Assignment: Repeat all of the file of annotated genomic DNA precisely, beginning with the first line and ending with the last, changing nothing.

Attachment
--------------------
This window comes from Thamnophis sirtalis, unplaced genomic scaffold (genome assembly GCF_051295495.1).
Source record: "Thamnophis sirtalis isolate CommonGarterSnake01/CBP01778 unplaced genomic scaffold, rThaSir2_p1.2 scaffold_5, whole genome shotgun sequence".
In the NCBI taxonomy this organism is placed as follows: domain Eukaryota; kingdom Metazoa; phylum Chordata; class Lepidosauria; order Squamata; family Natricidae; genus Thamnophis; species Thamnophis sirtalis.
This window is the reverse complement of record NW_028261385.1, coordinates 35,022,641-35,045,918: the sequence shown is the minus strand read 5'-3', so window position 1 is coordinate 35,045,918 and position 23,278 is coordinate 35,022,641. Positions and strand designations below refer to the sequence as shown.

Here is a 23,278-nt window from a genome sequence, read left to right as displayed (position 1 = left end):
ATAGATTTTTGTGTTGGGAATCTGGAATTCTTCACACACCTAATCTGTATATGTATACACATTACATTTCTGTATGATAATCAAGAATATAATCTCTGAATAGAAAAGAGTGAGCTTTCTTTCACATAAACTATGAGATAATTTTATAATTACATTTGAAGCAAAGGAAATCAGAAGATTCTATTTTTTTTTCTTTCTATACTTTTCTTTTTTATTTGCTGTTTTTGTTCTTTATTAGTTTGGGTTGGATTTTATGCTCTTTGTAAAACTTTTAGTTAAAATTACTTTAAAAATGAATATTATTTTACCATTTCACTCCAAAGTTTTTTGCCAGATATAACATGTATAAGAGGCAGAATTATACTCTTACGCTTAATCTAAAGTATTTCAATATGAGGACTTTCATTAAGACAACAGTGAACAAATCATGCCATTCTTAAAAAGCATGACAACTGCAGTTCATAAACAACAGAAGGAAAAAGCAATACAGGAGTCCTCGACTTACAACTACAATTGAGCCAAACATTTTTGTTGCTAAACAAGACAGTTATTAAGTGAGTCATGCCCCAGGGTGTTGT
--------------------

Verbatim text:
This window comes from Thamnophis sirtalis, unplaced genomic scaffold (genome assembly GCF_051295495.1).
Source record: "Thamnophis sirtalis isolate CommonGarterSnake01/CBP01778 unplaced genomic scaffold, rThaSir2_p1.2 scaffold_5, whole genome shotgun sequence".
In the NCBI taxonomy this organism is placed as follows: domain Eukaryota; kingdom Metazoa; phylum Chordata; class Lepidosauria; order Squamata; family Natricidae; genus Thamnophis; species Thamnophis sirtalis.
This window is the reverse complement of record NW_028261385.1, coordinates 35,022,641-35,045,918: the sequence shown is the minus strand read 5'-3', so window position 1 is coordinate 35,045,918 and position 23,278 is coordinate 35,022,641. Positions and strand designations below refer to the sequence as shown.

Here is a 23,278-nt window from a genome sequence, read left to right as displayed (position 1 = left end):
ATAGATTTTTGTGTTGGGAATCTGGAATTCTTCACACACCTAATCTGTATATGTATACACATTACATTTCTGTATGATAATCAAGAATATAATCTCTGAATAGAAAAGAGTGAGCTTTCTTTCACATAAACTATGAGATAATTTTATAATTACATTTGAAGCAAAGGAAATCAGAAGATTCTATTTTTTTTTCTTTCTATACTTTTCTTTTTTATTTGCTGTTTTTGTTCTTTATTAGTTTGGGTTGGATTTTATGCTCTTTGTAAAACTTTTAGTTAAAATTACTTTAAAAATGAATATTATTTTACCATTTCACTCCAAAGTTTTTTGCCAGATATAACATGTATAAGAGGCAGAATTATACTCTTACGCTTAATCTAAAGTATTTCAATATGAGGACTTTCATTAAGACAACAGTGAACAAATCATGCCATTCTTAAAAAGCATGACAACTGCAGTTCATAAACAACAGAAGGAAAAAGCAATACAGGAGTCCTCGACTTACAACTACAATTGAGCCAAACATTTTTGTTGCTAAACAAGACAGTTATTAAGTGAGTCATGCCCCAGGGTGTTGT